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Quick stress calculation with one force on an I-Beam

  1. Mar 30, 2015 #1
    1. The problem statement, all variables and given/known data
    Determine the state of stress at point A on the cross section of the beam at section a−a. TakeP = 33kN .

    2. Relevant equations
    σ = My/I

    3. The attempt at a solution
    Moment = Fd = 33000N(500mm) = 165000000
    Y = 90.71 (100-9.29, 9.29 being the Ybar of the little piece)
    I = 22926666.67 (used on Part B and was correct)
     

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  3. Mar 31, 2015 #2

    SteamKing

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    It's not clear what the "little piece" means. In any event, the I-beam has two axes of symmetry, so the location of its centroid can be found by inspection.

    The beam will have shear stress and bending stress created at section a-a. You should solve this beam to find the support reactions at the ends and use these reactions to create the shear force and bending moment diagrams. The value of the moment you have calculated is not the correct bending moment for this problem.

    For calculating the shear stress at point A, you should show your calculation of the first moment Q of the area of the beam above point A.

    Since this beam is 200 mm deep in total and point A is located 50 mm below the topmost fiber, y measured from the centroid of the beam can be found by simple subtraction.
     
  4. Mar 31, 2015 #3
    I'm just looking for the normal here. My big question is did I calculate Y right (the beam has a height of 200, so it's center is at 100, 100-9.29 where the "A" Ybar is is how I got 90.71. And moment I did . . . as shown up above . . .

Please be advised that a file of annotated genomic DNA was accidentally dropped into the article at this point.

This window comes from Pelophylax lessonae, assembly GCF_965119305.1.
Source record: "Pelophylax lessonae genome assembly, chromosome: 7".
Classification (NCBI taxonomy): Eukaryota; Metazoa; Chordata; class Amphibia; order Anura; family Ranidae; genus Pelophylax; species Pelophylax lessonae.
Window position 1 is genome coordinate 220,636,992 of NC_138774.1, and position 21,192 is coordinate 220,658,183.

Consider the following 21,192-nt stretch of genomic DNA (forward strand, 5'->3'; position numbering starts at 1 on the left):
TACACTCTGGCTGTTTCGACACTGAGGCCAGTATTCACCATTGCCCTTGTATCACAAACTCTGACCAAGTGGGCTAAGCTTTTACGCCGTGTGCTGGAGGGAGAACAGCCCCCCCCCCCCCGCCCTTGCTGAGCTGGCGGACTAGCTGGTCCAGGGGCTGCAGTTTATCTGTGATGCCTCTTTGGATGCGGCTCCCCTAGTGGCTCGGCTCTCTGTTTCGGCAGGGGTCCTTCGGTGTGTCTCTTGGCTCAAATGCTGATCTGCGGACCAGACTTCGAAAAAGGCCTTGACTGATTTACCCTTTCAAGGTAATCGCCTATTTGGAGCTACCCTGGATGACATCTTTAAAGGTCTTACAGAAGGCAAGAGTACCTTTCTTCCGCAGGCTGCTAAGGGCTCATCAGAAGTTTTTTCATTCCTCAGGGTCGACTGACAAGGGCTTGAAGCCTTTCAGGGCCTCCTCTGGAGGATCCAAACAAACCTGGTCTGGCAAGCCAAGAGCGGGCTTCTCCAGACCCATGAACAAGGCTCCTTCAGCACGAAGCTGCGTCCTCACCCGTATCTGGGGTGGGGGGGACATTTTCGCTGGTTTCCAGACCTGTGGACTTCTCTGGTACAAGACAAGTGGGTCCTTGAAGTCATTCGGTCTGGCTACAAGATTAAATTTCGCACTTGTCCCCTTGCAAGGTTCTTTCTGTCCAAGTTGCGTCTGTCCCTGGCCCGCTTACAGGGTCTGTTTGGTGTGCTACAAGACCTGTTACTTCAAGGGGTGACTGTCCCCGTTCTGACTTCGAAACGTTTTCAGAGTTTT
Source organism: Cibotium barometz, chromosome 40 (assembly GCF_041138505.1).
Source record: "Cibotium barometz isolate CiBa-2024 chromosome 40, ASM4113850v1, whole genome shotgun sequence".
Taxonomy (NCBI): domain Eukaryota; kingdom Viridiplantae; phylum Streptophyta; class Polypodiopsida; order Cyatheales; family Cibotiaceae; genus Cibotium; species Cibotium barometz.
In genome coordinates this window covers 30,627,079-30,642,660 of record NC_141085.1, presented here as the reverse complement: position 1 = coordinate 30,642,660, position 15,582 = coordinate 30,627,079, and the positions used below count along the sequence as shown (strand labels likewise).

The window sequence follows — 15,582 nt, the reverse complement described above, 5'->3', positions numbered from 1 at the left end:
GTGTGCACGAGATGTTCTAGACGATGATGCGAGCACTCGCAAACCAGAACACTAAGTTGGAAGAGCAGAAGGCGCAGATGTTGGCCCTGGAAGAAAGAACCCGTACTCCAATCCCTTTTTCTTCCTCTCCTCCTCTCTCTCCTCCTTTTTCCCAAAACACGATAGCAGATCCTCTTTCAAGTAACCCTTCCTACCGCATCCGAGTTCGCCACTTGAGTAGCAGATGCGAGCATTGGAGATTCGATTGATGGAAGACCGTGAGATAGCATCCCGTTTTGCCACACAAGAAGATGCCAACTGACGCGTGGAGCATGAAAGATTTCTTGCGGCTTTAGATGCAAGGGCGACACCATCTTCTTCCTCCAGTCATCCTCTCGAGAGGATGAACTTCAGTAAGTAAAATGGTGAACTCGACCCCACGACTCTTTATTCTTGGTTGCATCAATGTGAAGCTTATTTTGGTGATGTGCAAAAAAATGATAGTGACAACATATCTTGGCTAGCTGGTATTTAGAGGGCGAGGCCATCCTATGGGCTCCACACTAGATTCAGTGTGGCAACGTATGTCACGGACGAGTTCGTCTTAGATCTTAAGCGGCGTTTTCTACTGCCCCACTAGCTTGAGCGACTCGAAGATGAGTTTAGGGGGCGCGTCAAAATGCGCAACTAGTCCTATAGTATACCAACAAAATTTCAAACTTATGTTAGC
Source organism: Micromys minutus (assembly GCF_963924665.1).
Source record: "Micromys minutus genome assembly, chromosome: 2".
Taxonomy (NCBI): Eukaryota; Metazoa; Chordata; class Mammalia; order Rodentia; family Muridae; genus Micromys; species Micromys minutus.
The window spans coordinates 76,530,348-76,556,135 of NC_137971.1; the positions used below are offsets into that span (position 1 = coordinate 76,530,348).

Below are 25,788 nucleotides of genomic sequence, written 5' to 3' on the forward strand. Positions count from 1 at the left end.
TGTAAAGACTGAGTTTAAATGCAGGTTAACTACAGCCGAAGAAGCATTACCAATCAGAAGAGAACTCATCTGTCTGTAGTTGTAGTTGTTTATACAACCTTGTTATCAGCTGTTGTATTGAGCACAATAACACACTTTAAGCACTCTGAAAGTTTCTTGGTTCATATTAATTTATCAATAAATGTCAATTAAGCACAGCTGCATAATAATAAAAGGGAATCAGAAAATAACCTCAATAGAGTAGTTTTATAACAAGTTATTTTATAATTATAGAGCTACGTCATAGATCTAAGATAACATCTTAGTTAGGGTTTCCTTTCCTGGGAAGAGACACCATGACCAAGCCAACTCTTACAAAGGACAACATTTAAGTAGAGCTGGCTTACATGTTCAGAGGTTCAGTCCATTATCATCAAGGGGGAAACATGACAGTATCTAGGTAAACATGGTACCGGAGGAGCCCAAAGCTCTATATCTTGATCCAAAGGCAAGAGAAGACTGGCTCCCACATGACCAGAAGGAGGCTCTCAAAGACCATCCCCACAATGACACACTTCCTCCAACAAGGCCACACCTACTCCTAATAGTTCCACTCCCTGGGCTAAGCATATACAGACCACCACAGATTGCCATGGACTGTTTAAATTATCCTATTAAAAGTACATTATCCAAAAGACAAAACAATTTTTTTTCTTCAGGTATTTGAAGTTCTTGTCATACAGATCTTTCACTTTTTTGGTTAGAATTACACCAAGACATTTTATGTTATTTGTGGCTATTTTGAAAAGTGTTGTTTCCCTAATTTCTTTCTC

5. Mar 31, 2015 #4

    SteamKing

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    Are you looking only for the bending stress? The problem statement asks for the state of stress at point A.

    For σ = My / I, the y value is a simple measurement from the centroid of the beam to point A. It is not a y-bar.

    Since the centroid of the entire beam is located 100 mm below the top fiber, and point A is located 50 mm below the top fiber, y is just the difference between these two distances. It's not clear what 9.29 represents, but it's not what you need to calculate the bending stress of this beam.

    You should solve this beam to find the support reactions at the ends and use these reactions to create the shear force and bending moment diagrams. The value of the moment you have calculated is not the correct bending moment for this problem.
     
  6. Mar 31, 2015 #5
    Yeah, I already have the other stress.

    So I have to solve the moment diagram to find M, Y is just 50mm (where "A" is located), and then divide?
     
  7. Apr 1, 2015 #6

    SteamKing

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    Divide by I for the I-beam cross section to find σ, yes.
     
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